I am using Octave to analyze some images. Now I use two nested for-loops to access every pixel but this is really slow.

My code is something like that:

``````for i = 1:size(im,1)
for j = 1:size(im,2)
p = im(i,j,1:3);
if (classRGB(class, [p(1),p(2),p(3)]) > 0)
## Apply some function to that pixel here
endif
endfor
endfor
``````

Is there any way to do this without the loops in Octave?

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I recommend taking a more matrix-oriented approach. MATLAB/Octave is very slow when using loops.

For example, let's say I want to create an RGB image where the pixels whose grayscale conversion values (0.3*R + 0.6*G + 0.1*B) less than or equal to 128 are set to zero:

``````# Read a 512x512 RGB image.
# Resulting matrix size is [512  512  3]

# Compute grayscale value (could be done more accurately with rgb2gray).
# Resulting matrix size is [512 512 1] (same as [512 512])
grayval = 0.3*im(:,:,1) + 0.6*im(:,:,2) + 0.1*im(:,:,3);

# Create a bitmask of grayscale values above 128
# Contains 0 if less than or equal than 128, 1 if greater than 128
# Resulting matrix size is [512 512 1] (same as [512 512])

# Element-wise multiply the mask with the input image to get the new RGB image
# Resulting matrix size is [512  512  3]
result = im.* repmat(mask, [1 1 3]);
``````

I recommend learning more about matrix manipulation, arithmetic, and addressing in Octave. I included the original and result images of my example for reference.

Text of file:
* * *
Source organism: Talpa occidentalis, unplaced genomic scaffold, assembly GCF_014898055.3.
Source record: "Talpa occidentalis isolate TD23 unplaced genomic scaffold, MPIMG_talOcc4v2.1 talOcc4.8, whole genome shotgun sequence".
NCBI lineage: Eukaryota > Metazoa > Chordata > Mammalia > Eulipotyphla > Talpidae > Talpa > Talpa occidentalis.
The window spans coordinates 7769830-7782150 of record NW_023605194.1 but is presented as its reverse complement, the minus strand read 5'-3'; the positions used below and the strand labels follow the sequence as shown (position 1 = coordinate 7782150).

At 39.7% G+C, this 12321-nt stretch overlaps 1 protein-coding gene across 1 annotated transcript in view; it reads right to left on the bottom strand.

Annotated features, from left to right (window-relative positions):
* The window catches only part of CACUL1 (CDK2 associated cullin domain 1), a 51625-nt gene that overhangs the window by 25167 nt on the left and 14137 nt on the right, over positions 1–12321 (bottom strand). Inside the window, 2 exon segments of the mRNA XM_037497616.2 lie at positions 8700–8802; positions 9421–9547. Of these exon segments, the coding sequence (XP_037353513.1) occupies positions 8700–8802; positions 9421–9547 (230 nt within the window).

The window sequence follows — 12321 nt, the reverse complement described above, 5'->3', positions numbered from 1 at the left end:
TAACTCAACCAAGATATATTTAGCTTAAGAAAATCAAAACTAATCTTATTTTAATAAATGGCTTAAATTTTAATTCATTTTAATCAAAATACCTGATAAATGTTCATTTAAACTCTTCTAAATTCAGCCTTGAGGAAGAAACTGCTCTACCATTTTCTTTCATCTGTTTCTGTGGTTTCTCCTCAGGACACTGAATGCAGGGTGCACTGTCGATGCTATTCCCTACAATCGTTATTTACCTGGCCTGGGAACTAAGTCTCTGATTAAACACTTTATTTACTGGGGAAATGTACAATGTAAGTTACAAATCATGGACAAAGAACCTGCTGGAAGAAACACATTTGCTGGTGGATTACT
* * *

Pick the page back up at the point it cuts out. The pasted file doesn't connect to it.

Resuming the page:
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This is just what I needed. Thanks –  OctaveNoob Nov 1 '10 at 21:06
This previous question provides useful links for MATLAB/Octave performance improvements: Code Vectorization Guide and Techniques for Improving Performance. –  Jaime Soto Nov 1 '10 at 21:11

I have no knowladge in Octave, but in other languages the fastest way is to get the pointer to byte array representing image pixels and iterate. For example some pseudo code assuming uint8 color size:

``` uint8 *ptr = getBytes(image); foreach row{ for each pixel{ Red = *ptr; ptr++; Green = *ptr; ptr++; Blue = *prr; ptr++; do something with Red, Green, Blue (or Alpha) } } ```

You must be careful to know what padding you image data type use at the end of each row.

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To my knowledge this cannot be done in Octave. But thanks anyway. –  OctaveNoob Nov 1 '10 at 9:55
You can always interface with C++ code for performance reasons. –  Ross Nov 1 '10 at 13:26
Sorry but the project must be done in Octave. My current solution works quite well, but it is really slow. I think that I have to do some code vectorization, but I just don't know how. –  OctaveNoob Nov 1 '10 at 20:05

You need to tell us what `classRGB` does. Otherwise no one can help you. If `classRGB` can be computed for a matrix of values at once, you can directly pass the matrix `im(:,:,1:3)`.

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I've implemented Jaime's answer and is working great. But thanks for your interest –  OctaveNoob Nov 19 '10 at 10:07